On August 19, 1953, the incumbent democratic Prime Minister, Mohammed Mossadeq, was forced from office and replaced by Zahedi and the Shah was recalled. The AIOC became The British Petroleum Company in 1954, and briefly resumed operations in Iran with a forty per cent share in a new international consortium. BP continued to operate in Iran until the Islamic Revolution. However, due to a large investment programme (funded by the World Bank) outside Iran, the company survived the loss of its Iranian interests at that time.


Cold war
For the U.S., an important factor to consider was Irans border with the Soviet Union. A pro-American Iran under the Shah would give the U.S. a double strategic advantage in the ensuing Cold War, as a NATO alliance was already in effect with the government of Turkey, also bordering the USSR.

In addition, the appropriation of the companies resulted in Western allegations that Mossadegh was a Communist and suspicions that Iran was in danger of falling under the influences of the neighboring Soviet Union. But Mossadegh refused to back down under international pressure.


Planning
In planning the operation, the CIA organized a guerrilla force in case the communist Tudeh Party seized power as a result of the chaos created by Operation Ajax. According to formerly Top Secret documents released by the National Security Archive, Undersecretary of State Walter Bedell Smith reported that the CIA had reached an agreement with Qashqai tribal leaders in southern Iran to establish a clandestine safe haven from which U.S.-funded guerrillas and intelligence agents could operate.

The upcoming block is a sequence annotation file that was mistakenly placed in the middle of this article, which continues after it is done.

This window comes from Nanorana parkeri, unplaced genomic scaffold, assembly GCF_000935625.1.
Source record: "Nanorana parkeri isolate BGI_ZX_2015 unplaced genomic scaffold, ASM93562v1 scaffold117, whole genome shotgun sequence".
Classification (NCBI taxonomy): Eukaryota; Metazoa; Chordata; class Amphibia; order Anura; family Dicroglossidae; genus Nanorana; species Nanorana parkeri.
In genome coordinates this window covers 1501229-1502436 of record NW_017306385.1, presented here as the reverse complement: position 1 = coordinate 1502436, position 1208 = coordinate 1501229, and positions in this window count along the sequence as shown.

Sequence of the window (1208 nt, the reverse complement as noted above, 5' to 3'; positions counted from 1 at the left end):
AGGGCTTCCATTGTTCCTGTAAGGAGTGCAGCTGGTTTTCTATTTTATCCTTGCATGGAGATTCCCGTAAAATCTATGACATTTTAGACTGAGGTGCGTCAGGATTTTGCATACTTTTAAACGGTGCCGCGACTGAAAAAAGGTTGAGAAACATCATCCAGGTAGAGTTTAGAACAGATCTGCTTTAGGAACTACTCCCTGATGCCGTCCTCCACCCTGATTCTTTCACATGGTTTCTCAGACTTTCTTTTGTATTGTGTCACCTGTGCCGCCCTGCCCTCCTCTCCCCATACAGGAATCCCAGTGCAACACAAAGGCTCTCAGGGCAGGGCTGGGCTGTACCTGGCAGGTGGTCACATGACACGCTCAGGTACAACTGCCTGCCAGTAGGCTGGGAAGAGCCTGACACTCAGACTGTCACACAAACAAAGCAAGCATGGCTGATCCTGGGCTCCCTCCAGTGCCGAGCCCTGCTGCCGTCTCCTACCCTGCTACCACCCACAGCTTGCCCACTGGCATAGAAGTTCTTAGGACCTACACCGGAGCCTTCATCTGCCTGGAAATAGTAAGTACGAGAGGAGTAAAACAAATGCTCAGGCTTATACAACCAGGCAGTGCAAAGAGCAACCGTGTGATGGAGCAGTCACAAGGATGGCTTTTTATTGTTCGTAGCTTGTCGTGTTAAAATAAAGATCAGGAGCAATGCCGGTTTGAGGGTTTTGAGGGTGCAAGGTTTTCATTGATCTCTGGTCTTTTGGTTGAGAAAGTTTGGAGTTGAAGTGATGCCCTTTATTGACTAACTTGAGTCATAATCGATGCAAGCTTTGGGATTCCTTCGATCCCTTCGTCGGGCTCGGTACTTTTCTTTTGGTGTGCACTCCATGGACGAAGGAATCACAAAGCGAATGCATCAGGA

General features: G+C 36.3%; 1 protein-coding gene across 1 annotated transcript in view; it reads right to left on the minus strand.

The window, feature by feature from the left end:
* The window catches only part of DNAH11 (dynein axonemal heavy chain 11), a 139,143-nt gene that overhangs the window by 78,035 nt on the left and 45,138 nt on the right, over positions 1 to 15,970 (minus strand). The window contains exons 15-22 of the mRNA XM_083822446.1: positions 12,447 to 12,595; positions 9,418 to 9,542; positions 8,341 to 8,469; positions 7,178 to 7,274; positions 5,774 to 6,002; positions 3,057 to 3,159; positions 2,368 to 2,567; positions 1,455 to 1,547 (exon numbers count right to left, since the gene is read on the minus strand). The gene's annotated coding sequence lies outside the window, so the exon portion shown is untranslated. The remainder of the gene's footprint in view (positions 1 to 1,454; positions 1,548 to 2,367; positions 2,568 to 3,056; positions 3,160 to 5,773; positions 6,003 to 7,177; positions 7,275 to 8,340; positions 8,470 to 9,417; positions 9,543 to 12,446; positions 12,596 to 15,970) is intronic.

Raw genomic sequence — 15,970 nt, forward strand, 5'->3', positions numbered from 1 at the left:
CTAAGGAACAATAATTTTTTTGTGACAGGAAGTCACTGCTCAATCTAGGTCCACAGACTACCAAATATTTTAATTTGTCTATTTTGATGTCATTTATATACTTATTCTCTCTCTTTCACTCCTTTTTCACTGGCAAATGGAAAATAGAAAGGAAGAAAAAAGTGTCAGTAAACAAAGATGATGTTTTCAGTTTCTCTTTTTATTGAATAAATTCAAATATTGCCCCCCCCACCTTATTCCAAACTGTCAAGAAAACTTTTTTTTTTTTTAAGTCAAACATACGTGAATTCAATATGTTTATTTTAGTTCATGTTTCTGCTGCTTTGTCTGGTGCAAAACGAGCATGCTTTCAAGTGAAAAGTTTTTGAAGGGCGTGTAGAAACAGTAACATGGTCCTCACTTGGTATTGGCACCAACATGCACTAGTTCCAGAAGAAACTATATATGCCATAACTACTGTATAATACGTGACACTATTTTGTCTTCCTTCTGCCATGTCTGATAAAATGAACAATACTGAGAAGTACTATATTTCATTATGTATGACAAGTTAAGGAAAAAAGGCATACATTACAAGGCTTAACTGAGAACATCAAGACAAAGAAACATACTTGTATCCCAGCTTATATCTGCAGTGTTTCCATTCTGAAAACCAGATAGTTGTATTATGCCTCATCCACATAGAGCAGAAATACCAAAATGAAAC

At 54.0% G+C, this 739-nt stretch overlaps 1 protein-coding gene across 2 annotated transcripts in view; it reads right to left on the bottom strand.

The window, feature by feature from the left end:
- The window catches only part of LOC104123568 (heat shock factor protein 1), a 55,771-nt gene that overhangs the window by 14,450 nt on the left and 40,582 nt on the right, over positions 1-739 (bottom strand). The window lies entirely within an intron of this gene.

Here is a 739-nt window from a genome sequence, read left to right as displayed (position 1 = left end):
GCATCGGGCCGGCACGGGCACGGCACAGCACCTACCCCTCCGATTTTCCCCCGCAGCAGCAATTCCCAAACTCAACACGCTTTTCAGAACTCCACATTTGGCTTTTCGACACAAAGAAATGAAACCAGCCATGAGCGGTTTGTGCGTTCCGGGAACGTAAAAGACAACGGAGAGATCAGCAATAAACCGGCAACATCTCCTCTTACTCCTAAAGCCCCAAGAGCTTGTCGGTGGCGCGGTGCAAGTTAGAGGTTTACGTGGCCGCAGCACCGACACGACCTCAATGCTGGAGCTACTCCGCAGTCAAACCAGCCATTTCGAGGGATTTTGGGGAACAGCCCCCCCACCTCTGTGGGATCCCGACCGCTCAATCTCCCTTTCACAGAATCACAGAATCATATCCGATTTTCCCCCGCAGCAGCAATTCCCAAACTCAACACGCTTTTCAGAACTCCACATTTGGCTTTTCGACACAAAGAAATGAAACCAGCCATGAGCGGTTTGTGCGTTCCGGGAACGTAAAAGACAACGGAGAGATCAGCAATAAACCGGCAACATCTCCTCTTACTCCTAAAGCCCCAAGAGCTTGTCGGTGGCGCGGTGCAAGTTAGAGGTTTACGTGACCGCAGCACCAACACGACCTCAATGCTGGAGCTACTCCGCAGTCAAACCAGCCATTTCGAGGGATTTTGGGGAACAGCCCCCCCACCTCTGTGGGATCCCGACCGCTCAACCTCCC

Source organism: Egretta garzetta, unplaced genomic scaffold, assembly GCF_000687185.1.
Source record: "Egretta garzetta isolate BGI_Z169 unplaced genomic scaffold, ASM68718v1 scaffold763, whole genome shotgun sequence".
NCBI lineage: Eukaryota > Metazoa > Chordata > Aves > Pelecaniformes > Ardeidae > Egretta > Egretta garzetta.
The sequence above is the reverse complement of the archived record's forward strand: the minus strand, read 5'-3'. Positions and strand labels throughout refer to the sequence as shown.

The leader of Operation Ajax was Kermit Roosevelt, Jr., a senior CIA agent, and grandson of the former U.S. President Theodore Roosevelt. While formal leadership was vested in Kermit Roosevelt, the project was designed and executed by Donald Wilber, a career contract CIA agent and acclaimed author of books on Iran, Afghanistan and Ceylon.


Outcome
As a condition of restoring the Anglo-Iranian Oil Company, the U.S. was able to dictate that the AIOCs oil monopoly should lapse. Five major U.S. oil companies, plus Royal Dutch Shell and French Compagnie Franaise des Ptroles were given licences to operate in the country alongside AIOC.